Solutions for flood control

Published on by in Academic

Solutions for flood control

This is an article written by Water network member Alireza Makvandi and posted on their behalf.

Floods, despite the great damage, can be considered an opportunity due to the many benefits such as: storage of huge water resources, filling of aquifers, washing of eroded soils from recent years and replacement of arable land.

Green is for flood spots, and yellow is for roads


When it rains and snows, some water is absorbed by the soil and plants, a percentage evaporates, and the rest flows and is called runoff.

Flooding occurs when soil and plants are unable to absorb rainfall and as a result the natural channel of the river does not have the traction of runoff. On average, about 30% of rainfall is

1 converted to runoff, which increases with melting snow. Floods that occur in different ways create an area called floodplain around the river.

River floods are often caused by heavy rainfall, which in some cases is accompanied by melting snow. A flood that flows into a river without warning or a little warning is called a flash flood. The death toll from these flash floods, which occur in small areas, is generally higher than the death toll from floods in large rivers. Extreme levels of flood danger were announced in small areas, usually higher than in large rivers.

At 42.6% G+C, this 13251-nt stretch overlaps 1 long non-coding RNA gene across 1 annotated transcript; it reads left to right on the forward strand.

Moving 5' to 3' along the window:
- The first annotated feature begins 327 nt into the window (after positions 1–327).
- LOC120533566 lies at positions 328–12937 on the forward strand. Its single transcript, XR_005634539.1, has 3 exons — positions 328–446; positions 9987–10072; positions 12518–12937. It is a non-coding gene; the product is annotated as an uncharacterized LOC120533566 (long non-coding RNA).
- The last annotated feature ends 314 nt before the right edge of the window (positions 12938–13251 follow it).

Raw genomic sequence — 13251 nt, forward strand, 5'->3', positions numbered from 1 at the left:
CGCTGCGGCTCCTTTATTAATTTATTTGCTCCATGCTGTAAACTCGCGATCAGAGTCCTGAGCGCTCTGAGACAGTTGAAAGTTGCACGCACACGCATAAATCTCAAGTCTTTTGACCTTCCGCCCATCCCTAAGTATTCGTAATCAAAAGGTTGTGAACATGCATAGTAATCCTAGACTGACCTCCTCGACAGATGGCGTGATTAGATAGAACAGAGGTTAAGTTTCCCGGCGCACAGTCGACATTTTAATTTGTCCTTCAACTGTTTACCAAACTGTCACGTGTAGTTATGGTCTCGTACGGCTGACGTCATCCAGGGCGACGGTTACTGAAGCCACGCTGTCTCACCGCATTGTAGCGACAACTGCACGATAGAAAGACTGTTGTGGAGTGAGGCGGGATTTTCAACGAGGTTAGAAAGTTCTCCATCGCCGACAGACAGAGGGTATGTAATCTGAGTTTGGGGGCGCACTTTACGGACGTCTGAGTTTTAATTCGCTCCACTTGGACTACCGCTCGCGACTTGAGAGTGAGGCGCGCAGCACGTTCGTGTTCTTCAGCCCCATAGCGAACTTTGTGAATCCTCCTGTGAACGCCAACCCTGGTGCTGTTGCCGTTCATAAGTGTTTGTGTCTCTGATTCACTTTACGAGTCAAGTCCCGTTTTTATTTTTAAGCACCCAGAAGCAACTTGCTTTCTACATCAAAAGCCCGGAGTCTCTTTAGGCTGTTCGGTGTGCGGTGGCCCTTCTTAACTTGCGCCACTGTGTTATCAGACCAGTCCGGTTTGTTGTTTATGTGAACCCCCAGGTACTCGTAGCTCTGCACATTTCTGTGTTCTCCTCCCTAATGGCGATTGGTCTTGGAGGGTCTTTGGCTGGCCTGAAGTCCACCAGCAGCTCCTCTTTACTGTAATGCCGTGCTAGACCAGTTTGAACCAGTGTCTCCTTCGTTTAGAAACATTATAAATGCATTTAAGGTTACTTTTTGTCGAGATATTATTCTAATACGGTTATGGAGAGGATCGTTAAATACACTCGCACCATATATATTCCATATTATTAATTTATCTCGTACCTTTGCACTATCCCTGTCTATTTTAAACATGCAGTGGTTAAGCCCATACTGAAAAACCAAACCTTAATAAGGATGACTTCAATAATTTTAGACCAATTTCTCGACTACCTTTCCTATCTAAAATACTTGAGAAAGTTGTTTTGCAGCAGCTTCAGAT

Coastal areas are also exposed to flooding caused by waves from severe storms on the surface of the oceans or waves caused by earthquakes. Floods not only damage property and endanger human and animal lives, but also have other effects. Runoff from heavy rainfall causes soil erosion upstream and sedimentation problems downstream. Habitats for fish and other animals are often destroyed by floods. High flow velocity increases damage. Prolonged floods stop traffic and impede drainage and economic use of land. Bridge supports, riverbanks, sewers and other structures are damaged, disrupting shipping and hydropower generation. The economic costs of floods around the world are estimated at tens of billions of dollars annually.

2 How to deal with floods

In general, in the face of the phenomenon of flood and the control and relative reduction of human and financial losses resulting from it, there are three perspectives: structural, nonstructural and combined. From a structural point of view, flood control, by organizing the river and constructing flood control buildings such as: reservoir dams, delay dams, creating longitudinal coastal embankments and dam walls, correcting the route and cross section of the river, digging auxiliary floods, constructing irrigation stations and building stations. Watershed, partial control of destructive floods is possible. Since the 1950s, the use of structural criteria has been questioned as the most effective solution to contain and reduce the human and financial losses caused by floods. In the non-structural view, by predicting the magnitude of the flood downstream and in the vicinity of population centers, it is possible to issue the necessary warnings to evacuate the population centers. Installation of flood warning systems makes it possible to contain and partially reduce flood damage.

It is clear that in all three perspectives, access to the intensity and magnitude of destructive floods in the vicinity of population centers by monitoring the phenomenon or its simulation is essential.